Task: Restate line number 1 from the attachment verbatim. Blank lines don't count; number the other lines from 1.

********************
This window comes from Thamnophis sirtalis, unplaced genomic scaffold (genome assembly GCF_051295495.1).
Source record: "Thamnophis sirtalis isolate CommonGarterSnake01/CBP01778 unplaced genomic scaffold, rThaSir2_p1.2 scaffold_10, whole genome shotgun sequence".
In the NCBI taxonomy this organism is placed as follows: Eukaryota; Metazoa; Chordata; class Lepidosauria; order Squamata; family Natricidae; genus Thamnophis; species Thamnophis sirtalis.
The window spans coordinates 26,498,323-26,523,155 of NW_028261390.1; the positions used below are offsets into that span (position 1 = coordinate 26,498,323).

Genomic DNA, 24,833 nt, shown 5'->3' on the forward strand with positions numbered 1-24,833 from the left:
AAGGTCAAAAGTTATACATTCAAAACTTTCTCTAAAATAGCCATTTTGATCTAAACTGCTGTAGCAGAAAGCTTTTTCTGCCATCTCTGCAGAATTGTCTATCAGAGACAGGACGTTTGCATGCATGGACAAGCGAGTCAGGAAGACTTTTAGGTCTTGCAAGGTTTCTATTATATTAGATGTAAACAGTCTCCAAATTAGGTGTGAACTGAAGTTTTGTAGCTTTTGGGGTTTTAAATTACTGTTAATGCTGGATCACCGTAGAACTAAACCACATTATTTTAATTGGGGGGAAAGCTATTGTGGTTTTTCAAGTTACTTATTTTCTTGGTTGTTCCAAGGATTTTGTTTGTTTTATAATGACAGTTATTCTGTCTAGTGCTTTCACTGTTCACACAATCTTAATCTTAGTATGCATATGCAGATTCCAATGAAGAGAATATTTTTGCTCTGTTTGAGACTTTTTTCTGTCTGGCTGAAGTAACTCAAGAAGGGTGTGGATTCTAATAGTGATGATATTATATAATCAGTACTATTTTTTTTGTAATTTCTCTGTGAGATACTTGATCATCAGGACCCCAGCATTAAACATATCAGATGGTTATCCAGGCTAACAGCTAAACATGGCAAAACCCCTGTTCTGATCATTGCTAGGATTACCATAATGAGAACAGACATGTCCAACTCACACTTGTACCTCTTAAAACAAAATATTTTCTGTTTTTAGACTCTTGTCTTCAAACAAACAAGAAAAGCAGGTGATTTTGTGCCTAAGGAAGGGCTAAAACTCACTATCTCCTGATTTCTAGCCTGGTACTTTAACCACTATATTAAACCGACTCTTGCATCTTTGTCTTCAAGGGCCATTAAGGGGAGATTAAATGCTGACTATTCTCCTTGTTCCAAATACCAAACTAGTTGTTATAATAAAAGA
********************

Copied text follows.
This window comes from Thamnophis sirtalis, unplaced genomic scaffold (genome assembly GCF_051295495.1).